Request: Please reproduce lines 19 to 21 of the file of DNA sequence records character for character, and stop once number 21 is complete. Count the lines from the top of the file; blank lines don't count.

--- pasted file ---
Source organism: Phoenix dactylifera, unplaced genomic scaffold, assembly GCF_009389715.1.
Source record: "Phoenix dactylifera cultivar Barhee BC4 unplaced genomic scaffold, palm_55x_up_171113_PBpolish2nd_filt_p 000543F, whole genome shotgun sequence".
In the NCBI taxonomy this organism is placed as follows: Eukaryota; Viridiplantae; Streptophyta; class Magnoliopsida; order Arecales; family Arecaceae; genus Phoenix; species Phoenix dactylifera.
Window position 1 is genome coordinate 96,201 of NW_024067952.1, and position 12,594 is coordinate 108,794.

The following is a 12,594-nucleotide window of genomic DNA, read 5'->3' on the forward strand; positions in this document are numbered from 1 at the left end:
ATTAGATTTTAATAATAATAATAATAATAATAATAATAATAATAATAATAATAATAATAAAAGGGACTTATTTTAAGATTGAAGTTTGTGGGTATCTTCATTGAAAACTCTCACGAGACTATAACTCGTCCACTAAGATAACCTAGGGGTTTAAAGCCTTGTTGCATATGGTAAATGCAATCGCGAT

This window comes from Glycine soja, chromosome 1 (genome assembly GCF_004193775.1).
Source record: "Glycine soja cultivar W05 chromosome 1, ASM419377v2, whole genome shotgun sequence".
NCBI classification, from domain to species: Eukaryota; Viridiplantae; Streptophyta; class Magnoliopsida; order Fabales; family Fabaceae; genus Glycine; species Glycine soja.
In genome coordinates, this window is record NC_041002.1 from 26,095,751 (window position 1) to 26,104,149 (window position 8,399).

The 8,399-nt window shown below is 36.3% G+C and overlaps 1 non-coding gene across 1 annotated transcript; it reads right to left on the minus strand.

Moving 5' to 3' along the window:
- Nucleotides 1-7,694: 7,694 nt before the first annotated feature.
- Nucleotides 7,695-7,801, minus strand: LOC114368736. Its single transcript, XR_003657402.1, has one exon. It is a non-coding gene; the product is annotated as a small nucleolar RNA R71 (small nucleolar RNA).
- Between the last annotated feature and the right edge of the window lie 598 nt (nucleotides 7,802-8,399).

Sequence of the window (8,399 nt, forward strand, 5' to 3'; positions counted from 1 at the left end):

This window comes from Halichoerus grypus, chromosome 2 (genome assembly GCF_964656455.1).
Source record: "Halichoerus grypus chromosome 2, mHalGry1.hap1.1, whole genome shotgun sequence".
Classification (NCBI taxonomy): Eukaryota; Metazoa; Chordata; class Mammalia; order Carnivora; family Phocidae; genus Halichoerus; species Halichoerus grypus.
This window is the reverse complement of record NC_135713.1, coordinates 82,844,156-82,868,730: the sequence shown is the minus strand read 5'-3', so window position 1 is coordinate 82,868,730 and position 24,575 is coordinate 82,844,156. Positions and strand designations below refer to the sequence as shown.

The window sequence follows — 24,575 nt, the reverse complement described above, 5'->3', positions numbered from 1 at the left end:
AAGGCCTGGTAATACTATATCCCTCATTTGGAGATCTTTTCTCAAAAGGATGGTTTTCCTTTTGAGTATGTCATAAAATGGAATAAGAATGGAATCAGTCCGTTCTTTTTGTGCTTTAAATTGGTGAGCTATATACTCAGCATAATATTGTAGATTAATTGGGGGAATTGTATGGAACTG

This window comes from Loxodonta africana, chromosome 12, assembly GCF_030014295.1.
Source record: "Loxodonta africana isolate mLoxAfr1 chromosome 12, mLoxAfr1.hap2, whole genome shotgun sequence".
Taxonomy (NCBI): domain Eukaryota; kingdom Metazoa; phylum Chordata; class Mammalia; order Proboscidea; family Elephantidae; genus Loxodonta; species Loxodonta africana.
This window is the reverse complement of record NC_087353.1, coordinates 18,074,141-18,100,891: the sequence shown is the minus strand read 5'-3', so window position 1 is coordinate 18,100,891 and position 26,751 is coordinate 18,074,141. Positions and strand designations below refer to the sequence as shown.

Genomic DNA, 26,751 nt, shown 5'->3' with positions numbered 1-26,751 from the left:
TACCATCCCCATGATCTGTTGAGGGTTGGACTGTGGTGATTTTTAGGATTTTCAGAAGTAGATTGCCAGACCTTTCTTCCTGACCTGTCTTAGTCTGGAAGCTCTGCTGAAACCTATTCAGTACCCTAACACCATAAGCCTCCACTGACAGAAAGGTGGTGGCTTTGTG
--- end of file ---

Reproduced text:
Classification (NCBI taxonomy): Eukaryota; Metazoa; Chordata; class Mammalia; order Carnivora; family Phocidae; genus Halichoerus; species Halichoerus grypus.
This window is the reverse complement of record NC_135713.1, coordinates 82,844,156-82,868,730: the sequence shown is the minus strand read 5'-3', so window position 1 is coordinate 82,868,730 and position 24,575 is coordinate 82,844,156. Positions and strand designations below refer to the sequence as shown.

The window sequence follows — 24,575 nt, the reverse complement described above, 5'->3', positions numbered from 1 at the left end: